This delightfully cosy restaurant sits on a corner of a small back alley on the newer side of Strasbourg and serves up a small menu of classic French dishes and a handful of local Alsacienne staples. It’s popular with the tourists that dare to brave some 15 minutes away from the historic quarter (so all 12 of them) as well as locals who come here for good, bistro-like home-cooking and the boisterous yet considerate atmosphere.
I’d say that this is the kind of restaurant one goes to for good food and good food alone. The insides, while pretty and quaint are a tad cramped and intimate – though not intrusively so, the service is fine and as one should expect in a family run place, and the menu is good, though not extensive. Nothing really stands out but it feels as though all is as it should be in this quiet room of timber and glass.
We walked in one evening at around 9pm to an almost full restaurant (not difficult – there are only 8 tables – give or take a table), mixed with a smattering of locals, a table of Germans and a table of mixed Europeans and Americans talking about work in the parliamentary capital of Europe. We took our seats and noted the menu du jour in chalk on the walls, from which we ordered two dishes, and the small menu which had a bit of everything covered. As the starters were of the snails in garlic sauce variety, and I just wanted steak, we decided to leave the starters for another time.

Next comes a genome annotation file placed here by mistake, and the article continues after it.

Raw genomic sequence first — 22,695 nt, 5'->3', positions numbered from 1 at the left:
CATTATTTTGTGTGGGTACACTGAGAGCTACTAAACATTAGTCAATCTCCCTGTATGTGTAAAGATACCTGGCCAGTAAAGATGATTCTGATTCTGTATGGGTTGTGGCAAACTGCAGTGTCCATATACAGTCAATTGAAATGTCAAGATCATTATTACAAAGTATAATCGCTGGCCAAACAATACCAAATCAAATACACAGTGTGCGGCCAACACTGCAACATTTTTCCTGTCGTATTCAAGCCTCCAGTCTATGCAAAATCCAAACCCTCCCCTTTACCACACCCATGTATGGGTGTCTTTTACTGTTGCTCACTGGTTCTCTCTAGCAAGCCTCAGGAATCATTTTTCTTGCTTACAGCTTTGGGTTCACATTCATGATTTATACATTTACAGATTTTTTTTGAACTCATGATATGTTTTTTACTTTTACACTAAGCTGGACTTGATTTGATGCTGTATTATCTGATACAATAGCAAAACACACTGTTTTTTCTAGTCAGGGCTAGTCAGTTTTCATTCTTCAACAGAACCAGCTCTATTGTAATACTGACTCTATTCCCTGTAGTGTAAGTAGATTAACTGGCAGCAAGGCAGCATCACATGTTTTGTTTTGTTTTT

I ordered what turned out to be a wonderful l’entrecôte de boeuf à l’os à moelle (rib steak with bone marrow). I ordered it a little over rare and it came as desired. The meat, though a little thin, was juicy and tender. The marrow, served in-bone on the side of the steak with a useless spoon for scraping it out (use your knife!) added a layer of delectable, culinary ecstasy to the dish. I won’t deny that I delighted in scraping out the marrow which thickened each slice of the steak with drippings of pure fatty flavour.
My wife ordered the onglet from the menu du jour, which is served almost rare, as thick ribbons of dark charred flesh with bloody interiors. On the side, a gloopy shallot vinegar which I believe was thickened with beef drippings for the extra oomph, adds a beautifully sweet yet savoury flavour when layered over the meat.
We opted for a local Pinot Noir from the Boeckel estate in Mittelbergheim, to pair with both our steaks which accented wonderfully well with the meat. The flavour was a little oaky with aromas of berries and red fruits. Perhaps not a good choice if your steak isn’t rare, but a good drinkable wine nonetheless. For dessert we chose a delicious apple crumble with salted caramel from the menu du jour which was more than enough for two to share, before finishing with an eau de vie.